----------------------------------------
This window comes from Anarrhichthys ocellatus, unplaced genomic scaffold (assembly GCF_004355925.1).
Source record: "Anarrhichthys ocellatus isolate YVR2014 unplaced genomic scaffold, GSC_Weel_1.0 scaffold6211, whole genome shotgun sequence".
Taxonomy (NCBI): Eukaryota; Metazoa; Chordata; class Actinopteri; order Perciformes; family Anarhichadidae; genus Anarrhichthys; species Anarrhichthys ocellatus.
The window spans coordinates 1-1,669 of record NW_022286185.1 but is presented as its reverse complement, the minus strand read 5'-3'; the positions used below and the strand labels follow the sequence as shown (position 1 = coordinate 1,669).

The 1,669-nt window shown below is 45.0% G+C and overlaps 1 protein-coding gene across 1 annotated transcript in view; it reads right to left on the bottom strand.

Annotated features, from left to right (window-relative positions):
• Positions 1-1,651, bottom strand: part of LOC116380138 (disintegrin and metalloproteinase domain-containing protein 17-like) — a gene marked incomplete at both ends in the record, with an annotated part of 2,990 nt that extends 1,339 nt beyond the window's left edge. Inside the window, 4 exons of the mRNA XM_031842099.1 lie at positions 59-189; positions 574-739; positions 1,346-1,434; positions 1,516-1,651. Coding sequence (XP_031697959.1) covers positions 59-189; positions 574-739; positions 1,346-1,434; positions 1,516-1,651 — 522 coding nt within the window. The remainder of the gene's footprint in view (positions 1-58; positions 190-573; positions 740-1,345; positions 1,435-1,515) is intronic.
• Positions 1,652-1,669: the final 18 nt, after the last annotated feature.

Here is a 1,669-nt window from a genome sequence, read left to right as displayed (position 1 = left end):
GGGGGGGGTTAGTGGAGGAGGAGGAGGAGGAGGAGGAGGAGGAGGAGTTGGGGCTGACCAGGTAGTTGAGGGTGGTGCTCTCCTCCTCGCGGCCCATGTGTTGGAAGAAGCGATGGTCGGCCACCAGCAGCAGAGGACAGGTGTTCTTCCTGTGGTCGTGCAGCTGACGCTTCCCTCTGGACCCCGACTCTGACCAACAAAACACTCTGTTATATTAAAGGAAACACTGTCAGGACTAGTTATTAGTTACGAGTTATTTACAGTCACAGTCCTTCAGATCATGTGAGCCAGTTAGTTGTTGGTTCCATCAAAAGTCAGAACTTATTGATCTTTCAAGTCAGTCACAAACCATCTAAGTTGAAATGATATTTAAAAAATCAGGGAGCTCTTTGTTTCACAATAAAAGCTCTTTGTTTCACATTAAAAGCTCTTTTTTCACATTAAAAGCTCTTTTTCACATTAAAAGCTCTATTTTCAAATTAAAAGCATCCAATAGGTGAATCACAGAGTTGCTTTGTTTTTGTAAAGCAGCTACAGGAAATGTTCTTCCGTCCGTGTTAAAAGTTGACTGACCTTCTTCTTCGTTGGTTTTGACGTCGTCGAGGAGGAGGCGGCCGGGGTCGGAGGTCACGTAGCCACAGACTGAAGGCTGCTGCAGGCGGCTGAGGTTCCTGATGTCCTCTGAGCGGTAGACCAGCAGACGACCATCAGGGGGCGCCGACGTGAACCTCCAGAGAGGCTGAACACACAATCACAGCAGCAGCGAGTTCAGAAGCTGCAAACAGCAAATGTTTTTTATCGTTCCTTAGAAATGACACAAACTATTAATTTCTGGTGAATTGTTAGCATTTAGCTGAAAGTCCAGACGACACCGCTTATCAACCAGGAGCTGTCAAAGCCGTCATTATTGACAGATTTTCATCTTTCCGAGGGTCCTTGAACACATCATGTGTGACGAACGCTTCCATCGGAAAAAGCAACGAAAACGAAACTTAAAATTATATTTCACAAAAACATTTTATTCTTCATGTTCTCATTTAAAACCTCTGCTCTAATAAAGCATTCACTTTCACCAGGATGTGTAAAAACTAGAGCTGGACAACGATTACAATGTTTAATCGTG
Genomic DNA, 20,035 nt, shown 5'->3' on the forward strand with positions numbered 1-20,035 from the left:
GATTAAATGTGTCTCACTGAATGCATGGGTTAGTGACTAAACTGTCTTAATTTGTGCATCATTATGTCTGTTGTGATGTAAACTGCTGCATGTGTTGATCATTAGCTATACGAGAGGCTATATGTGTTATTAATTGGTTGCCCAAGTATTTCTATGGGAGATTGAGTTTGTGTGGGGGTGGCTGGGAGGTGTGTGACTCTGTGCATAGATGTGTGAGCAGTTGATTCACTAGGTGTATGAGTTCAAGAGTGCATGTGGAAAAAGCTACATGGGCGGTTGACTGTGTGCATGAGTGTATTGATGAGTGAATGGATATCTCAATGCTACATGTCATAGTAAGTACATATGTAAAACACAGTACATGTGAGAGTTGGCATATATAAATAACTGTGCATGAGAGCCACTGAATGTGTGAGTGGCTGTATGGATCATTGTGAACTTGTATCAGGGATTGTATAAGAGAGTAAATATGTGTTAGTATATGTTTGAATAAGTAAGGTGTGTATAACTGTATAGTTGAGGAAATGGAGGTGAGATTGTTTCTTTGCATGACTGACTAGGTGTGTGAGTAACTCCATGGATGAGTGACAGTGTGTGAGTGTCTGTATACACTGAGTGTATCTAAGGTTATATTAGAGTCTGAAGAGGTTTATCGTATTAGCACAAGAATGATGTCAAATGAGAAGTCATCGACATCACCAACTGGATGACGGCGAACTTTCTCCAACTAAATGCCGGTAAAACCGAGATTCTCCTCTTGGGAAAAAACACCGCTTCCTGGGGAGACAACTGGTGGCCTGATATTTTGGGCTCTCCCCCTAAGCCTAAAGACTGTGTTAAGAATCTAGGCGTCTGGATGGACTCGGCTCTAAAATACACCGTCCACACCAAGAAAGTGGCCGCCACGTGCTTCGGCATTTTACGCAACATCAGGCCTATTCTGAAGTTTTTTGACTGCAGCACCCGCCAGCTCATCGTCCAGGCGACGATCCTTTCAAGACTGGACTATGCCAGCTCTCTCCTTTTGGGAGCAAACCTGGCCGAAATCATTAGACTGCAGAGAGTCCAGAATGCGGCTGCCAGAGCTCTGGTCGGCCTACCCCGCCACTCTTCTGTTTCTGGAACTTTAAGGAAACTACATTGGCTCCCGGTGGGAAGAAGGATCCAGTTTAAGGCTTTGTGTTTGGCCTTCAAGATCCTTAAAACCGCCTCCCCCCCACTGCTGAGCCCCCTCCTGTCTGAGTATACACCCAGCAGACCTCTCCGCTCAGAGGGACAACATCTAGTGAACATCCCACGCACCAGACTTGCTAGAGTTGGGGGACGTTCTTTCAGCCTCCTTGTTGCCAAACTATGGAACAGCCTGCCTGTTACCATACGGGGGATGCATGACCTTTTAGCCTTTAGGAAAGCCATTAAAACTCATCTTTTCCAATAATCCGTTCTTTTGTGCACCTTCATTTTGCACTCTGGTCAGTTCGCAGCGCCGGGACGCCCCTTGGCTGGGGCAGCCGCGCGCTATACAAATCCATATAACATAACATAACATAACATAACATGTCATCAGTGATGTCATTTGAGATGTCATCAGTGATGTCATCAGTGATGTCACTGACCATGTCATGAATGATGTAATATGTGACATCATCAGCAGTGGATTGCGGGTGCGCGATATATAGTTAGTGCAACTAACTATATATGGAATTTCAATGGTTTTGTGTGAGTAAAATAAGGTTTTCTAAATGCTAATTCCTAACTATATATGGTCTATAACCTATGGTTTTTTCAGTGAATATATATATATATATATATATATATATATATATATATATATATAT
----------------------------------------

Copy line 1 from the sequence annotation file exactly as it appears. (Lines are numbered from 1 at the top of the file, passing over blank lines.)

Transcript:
This window comes from Anarrhichthys ocellatus, unplaced genomic scaffold (assembly GCF_004355925.1).